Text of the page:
The X240 also comes with Lenovo Power Bridge technology; this uses an internal, non-removable battery so you don't have to power down a laptop when swapping a drained external battery for a fresh one. To alleviate concerns about the non-removable battery exhausting its lifespan of rechargeable cycles, the external battery is always depleted (to about 5 percent) before the internal one is even used. Plugging the laptop into a wall socket charges both batteries in tandem.
At 3.2 pounds (1.45kg) with the 3-cell battery, and 3.6 pounds (1.63kg) with the 6-cell one, the X240 won't win any contest for being the lightest laptop around. But it's worth it for a full day of use without a recharge. In fact, frequent travelers or other workers who don't always have access to a power socket may want to forego the 3-cell battery and just purchase two 6-cell external batteries instead, as they deliver significantly more battery life without much additional bulk.
The Lenovo ThinkPad X240's extra-capacity battery is about twice the size of the standard battery, but it adds substantially more battery life.
Sleek ThinkPad x240 Design Comes at a Price
One consequence of the new Thinkpad X240 design is the inability for the IT department to perform in-house upgrades to core components such as memory and storage through easy-to-access panels on the bottom of the laptop. Rather than banking on an upgrade further down the line, it makes sense to acquire the requisite amount of memory and storage from the get-go.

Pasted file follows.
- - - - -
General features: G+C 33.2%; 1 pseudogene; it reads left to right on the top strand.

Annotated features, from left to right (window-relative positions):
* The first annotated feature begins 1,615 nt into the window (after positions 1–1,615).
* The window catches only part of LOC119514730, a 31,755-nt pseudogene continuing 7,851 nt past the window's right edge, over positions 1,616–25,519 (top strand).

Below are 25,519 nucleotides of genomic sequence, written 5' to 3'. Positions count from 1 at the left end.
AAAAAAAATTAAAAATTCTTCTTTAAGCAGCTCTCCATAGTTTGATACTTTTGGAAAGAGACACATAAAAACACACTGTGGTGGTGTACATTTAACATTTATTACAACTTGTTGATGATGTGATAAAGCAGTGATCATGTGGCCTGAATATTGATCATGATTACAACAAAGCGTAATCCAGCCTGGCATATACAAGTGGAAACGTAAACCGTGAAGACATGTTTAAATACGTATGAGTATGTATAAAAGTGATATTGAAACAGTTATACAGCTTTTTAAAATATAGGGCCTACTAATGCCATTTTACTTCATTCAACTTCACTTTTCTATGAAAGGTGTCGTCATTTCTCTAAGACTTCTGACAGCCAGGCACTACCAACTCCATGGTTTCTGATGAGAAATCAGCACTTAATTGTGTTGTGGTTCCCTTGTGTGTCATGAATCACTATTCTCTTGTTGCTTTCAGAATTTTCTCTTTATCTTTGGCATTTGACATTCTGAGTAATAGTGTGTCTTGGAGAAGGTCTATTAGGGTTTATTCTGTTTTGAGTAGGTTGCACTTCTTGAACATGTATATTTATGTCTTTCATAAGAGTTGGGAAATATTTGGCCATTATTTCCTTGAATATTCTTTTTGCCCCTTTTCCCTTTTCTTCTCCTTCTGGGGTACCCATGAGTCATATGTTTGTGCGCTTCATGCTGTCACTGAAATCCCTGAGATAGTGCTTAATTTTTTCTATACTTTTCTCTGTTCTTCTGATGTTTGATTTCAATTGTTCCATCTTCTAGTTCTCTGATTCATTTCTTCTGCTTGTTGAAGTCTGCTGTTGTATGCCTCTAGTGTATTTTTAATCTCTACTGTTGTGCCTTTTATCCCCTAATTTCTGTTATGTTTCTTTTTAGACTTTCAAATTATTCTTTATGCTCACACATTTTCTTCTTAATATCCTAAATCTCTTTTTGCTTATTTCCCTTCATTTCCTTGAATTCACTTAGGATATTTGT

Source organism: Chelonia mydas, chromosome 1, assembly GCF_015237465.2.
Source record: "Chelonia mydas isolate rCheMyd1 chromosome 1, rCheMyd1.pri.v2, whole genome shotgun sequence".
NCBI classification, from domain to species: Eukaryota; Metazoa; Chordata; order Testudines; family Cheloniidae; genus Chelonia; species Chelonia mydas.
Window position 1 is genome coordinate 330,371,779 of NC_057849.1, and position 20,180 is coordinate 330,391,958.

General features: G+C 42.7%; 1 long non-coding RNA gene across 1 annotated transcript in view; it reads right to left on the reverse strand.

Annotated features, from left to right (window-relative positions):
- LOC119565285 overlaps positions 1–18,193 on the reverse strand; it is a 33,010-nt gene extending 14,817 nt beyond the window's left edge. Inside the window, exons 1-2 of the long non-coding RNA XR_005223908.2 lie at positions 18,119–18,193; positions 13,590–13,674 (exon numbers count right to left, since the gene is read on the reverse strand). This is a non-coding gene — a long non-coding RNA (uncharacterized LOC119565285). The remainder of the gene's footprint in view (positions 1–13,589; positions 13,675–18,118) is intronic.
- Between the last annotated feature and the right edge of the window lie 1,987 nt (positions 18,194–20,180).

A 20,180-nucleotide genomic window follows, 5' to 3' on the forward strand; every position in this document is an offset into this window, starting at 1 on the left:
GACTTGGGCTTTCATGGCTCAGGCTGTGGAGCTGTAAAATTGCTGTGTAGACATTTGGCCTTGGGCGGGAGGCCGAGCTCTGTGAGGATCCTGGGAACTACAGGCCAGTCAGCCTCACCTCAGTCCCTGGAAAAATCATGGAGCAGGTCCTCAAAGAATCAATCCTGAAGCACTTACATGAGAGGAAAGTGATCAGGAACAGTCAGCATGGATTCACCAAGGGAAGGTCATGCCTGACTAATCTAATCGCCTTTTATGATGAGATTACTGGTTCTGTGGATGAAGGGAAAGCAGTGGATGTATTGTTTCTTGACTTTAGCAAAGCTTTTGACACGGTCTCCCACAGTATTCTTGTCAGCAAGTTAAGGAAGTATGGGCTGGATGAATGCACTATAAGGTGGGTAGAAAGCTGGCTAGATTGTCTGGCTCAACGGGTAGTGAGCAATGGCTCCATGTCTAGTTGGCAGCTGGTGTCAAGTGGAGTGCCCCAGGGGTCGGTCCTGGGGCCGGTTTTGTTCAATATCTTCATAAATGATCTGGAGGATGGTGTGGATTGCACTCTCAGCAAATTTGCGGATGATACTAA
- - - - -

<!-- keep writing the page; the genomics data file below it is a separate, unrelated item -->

Moreover, in its eagerness to support both touchpad and TrackPoint pointing stick, Lenovo may have inadvertently made using the trackpad less intuitive. Clicking on the right-hand corner of the track pad has the same effect as clicking the right mouse button. This confusing state of affair exists because the former was meant to simulate the physical mouse button for TrackPoint users, while the latter was meant to do the same for trackpad users. This could have been made clearer by supporting only one configuration by default.
The two-finger, right-click feature on the Lenovo ThinkPad X240 may not be intuitive for users due to the inability to disable the virtual right-click area.
In addition, the SSD-equipped review unit that we tested - with extended battery - is priced at $1,555. That may be too much for smaller businesses to justify. It was also a pity that Lenovo doesn't offer a ThinkPad X240 with full HD resolution at the moment, though that option should be available soon.
Finally, while the screen is largely immune to smudges, the new cover paint seem to pick up grease and fingerprints fairly easily.
Lenovo ThinkPad X240 Bottom Line
There's much to like about the Lenovo ThinkPad X240. Despite its modernized design, it feels just as robust and durable as previous generations of ThinkPad laptops. Serious business users and power users alike will greatly appreciate the excellent battery life and many business-centric features. Indeed, the fact that these all fit into the form factor of a 12.5-inch laptop effectively make the ThinkPad X240 one of the best compact business laptop to own.
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